A few Lowcountry organizations are making opera more accessible than ever.
It is a double project of “Coffee Cantata” by Bach and “The Telephone” by Menotti. To stick to the theme, the show will take place in a local café, at Mercantile and Mash at 701 East Bay Street.
The fun and immersive performance that clocks in at about an hour for the combined showcase isn’t intended for an opera, said director Saundra DeAthos, who is also an opera director and assistant professor of voice at the College of Charleston. .
“The Charleston Opera Theater provides affordable community experiences,” DeAthos said.
Created just before the pandemic, the company quickly embraced outdoor neighborhood events, like a performance of “Carmen” at the Hanahan Amphitheater and a free showcase that included songs from “La Boheme” and “Rigoletto” at Mount Pleasant Memorial Waterfront Park.
The “Coffee Cantata” poses a relatable theme through the ages: a father-daughter relationship. This rendition features a chamber orchestra of seven musicians in addition to two singers, who argue over whether the girl should be allowed to drink coffee or not.
DeAthos translated the play from German into English.
“It was a bit more intellectual than would be relevant for the 21st century, so I took the literal translation and made it a lot more colloquial,” she said.
For example, coffee is idyllically compared in the original lyrics to a type of wine found in 17th-century Austria-Germany. DeAthos changed that to chai boba and Cheerwine tea.
The premise of “The Telephone” also translates easily to modern times. It’s about a woman who can’t hang up the phone long enough to pay attention to her boyfriend, who is trying to propose.
To adapt to the times, an old-fashioned corded telephone is replaced by a cell phone. Two pianos accompany a duo of singers for this one. One is soprano Amanda Castellone, who plays “Lucy.”
“It’s funny, because the premise is true to my life,” Castellone said with a laugh. “I’m on the phone all the time at the opera while my boyfriend tries to talk to me, and in real life my friends and family are yelling at me all the time to hang up.”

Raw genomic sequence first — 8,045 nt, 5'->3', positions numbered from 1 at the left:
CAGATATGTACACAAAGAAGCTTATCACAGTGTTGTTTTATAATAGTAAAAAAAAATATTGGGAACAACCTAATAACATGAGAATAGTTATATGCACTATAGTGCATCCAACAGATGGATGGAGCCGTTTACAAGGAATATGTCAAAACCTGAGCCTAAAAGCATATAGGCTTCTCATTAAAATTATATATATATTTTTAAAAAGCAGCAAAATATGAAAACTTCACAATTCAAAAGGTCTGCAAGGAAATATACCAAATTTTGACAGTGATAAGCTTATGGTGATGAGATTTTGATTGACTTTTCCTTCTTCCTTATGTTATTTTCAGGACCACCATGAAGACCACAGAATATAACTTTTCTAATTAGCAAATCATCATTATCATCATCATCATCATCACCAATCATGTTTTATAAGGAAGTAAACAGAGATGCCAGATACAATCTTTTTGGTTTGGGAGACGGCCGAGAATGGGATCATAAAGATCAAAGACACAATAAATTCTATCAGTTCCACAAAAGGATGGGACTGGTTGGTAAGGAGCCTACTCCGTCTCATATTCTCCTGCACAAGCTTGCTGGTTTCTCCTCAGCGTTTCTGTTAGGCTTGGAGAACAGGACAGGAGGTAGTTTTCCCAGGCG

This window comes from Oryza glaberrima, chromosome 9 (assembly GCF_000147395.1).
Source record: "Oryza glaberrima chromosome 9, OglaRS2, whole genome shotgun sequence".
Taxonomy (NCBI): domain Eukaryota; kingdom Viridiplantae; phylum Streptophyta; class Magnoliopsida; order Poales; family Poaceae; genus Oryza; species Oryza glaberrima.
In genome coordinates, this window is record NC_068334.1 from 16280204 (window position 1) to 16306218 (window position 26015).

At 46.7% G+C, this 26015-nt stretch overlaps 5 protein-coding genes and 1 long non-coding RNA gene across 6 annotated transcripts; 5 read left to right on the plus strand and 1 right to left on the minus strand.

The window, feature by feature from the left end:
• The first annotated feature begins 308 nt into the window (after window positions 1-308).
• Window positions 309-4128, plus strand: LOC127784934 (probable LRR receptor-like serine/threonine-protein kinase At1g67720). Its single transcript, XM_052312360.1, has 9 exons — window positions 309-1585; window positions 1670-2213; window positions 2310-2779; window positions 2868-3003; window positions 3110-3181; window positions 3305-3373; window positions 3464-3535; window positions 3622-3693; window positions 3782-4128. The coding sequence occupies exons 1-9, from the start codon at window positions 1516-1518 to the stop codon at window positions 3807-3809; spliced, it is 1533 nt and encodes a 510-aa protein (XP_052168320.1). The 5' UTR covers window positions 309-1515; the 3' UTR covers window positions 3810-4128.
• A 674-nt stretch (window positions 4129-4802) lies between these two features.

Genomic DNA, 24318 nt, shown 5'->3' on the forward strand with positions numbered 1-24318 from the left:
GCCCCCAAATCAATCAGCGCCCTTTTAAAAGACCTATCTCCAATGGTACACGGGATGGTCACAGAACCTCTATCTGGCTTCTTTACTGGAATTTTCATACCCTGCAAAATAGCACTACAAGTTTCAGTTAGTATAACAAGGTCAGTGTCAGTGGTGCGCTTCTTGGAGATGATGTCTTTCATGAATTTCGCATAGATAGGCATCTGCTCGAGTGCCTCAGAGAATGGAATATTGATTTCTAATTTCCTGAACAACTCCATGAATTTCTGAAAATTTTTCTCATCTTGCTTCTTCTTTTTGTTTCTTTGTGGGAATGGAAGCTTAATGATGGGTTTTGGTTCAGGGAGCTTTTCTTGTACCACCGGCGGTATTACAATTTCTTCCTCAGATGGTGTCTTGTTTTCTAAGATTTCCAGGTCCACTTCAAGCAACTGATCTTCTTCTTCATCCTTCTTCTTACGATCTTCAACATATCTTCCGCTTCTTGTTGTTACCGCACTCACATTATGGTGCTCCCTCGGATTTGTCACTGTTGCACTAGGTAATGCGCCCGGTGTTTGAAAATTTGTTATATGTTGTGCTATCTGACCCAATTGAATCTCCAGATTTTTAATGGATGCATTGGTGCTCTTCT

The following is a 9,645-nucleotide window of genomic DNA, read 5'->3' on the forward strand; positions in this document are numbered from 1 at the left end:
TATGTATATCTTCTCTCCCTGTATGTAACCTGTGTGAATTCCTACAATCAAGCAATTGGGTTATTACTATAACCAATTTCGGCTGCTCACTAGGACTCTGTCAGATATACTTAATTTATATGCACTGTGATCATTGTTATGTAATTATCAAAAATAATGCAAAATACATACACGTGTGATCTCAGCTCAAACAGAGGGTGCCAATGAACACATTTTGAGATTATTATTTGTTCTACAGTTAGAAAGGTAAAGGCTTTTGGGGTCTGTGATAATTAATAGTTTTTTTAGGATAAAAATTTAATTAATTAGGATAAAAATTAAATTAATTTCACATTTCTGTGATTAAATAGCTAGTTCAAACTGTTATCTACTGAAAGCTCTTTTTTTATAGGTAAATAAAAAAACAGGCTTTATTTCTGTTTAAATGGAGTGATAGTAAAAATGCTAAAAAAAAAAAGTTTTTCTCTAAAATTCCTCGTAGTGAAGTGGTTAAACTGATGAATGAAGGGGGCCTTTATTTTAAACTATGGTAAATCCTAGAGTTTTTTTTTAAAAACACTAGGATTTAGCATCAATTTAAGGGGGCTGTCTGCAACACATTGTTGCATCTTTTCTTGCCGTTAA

Castellone, who began singing in a choir in fourth grade and now teaches voice and opera at the College of Charleston, is a native of Charleston. She loves the chance to perform in her hometown and hopes this accessible show will attract even more opera lovers.
“For those who have never seen an opera before, this is the perfect first opera to come and see,” Castellone said. “Can’t beat it: short, funny, in English and a lovely show.”
The joint “Coffee Cantata” and “The Telephone” show will be presented at 5 p.m. on June 2, 6 p.m. on June 3, and 4 p.m. and 6:30 p.m. on June 4. Tickets are $20 can be purchased at piccolospoleto.com.
Plus, there will be more opera at your fingertips as part of Piccolo. Holy City Arts and Lyric Opera (HALO) was founded around the same time as the Charleston Opera Theater and traveled to neighborhoods during the pandemic for a variety of outdoor pop-up performances in which two singers were accompanied by a pianist in a van .
HALO also performed at RiverDogs Stadium, in addition to several local indoor and outdoor venues.
Co-founder Leah Edwards, accompanied by her husband Dimitri Pittas, will this year present a cabaret that represents the couple’s love story at Piccolo Spoleto.
“The community had asked to get to know us better, so this is our story, completely true, non-fiction type situation,” Edwards said. “It’s our love story in song and conversation as a blend of musical theater and opera.”
Last year, HALO performed as part of Piccolo’s Walk in Hampton Park, and even more is in store to ensure the opera is accessible to the wider community and its story is shared.
There is now an organized Charleston Opera History Walking Tour, finalized after consultation with local writer and historian Harlan Greene, which will begin May 28 and take place every Wednesday and Saturday during Piccolo Spoleto. It will also continue afterwards, depending on demand.
“There’s a very rich history of opera here,” Edwards said. “It first landed here in 1735, and although New Orleans likes to claim they had the first opera, they did the first French opera, while we did the first English opera.”